Early pancreatic volume reduction on CT after steroid therapy reflects therapeutic effects of steroid and predicts future relapse in patients with type 1 AIP. Reduction of steroids in these cases must be observed carefully with consideration of immunomodulator use.
AIP, autoimmune pancreatitis; CT, computed tomography
This work was supported in part by a Grant-in-Aid for Scientific Research (Japan Society for the Promotion of Science, KAKENHI 26461034) provided to T. Kumagi.
Availability of data and materials
The authors confirm that all data underlying the findings are fully available without restriction. All subjects were assigned a numerical code that was used throughout the study, and all data were stored in a secure database to maintain anonymity.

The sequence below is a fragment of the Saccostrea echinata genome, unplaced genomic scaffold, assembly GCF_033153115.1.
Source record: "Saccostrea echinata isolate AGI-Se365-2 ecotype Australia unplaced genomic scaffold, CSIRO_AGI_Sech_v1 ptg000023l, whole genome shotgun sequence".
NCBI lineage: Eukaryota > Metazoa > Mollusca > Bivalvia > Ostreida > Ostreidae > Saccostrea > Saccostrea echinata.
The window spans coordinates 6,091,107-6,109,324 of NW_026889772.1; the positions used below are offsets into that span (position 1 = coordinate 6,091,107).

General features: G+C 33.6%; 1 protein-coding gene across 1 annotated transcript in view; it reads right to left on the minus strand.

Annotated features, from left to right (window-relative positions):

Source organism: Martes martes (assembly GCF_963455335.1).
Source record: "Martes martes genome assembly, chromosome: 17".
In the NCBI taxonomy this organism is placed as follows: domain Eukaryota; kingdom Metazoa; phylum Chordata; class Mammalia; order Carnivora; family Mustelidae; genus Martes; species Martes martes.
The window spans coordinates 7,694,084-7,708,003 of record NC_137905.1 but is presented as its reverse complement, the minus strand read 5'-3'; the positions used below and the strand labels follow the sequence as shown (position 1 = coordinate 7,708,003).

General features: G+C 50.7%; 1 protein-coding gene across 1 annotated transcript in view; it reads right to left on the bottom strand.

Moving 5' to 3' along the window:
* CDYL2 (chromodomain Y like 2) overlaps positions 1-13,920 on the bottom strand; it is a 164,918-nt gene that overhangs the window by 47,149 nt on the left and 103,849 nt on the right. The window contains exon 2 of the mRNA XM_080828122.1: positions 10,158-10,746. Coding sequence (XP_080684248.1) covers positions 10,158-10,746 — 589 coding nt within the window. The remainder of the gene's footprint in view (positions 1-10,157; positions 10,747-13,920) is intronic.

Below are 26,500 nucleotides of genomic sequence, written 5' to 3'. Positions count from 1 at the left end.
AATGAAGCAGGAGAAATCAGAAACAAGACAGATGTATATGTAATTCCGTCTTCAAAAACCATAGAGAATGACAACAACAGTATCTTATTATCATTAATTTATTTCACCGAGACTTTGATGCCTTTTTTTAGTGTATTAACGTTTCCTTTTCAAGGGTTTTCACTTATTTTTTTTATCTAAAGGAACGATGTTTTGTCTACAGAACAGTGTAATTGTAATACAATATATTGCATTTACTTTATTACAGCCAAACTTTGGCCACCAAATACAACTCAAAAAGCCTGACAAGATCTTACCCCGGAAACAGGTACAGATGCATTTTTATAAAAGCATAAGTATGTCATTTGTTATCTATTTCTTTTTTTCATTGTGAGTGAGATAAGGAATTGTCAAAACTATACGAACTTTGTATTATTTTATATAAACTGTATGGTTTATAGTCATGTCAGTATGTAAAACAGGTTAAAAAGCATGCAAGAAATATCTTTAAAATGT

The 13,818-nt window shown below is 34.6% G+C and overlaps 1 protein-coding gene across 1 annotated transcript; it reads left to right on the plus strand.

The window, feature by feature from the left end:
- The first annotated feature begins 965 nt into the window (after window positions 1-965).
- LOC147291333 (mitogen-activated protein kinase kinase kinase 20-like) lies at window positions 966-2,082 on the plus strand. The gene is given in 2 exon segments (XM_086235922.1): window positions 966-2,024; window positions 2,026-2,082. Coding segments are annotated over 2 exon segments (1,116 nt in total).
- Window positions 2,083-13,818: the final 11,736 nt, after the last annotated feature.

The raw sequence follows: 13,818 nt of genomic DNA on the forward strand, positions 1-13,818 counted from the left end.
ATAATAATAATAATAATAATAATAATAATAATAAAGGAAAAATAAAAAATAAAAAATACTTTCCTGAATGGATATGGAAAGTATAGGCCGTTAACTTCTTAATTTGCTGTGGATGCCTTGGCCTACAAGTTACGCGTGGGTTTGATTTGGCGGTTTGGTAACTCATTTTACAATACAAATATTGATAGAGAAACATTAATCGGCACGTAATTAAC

Study concept and design (YO, TKum); acquisition of data (YO, TY, NA, YT, KT, NI, HM, YI); analysis and interpretation of data (YO, TKum); drafting of the manuscript (YO, TKum, MK, TKur, YH); critical revision of the manuscript for important intellectual content (YO, TKum, TY, NA, YT, KT, NI, HM, YI, MK, TKur, YH); statistical analysis (YO, TKum); study supervision (TKum, YH). All authors read and approved the final manuscript.
The authors declare that they have no competing interests.
Consent for publication
Ethics approval and consent to participate
The study protocol conformed to the ethical guidelines of the 1975 Declaration of Helsinki and was approved by the local ethics committee at the Ehime University Graduate School of Medicine (Approval No. 1505010). Written consent form was waived due to the retrospective manner.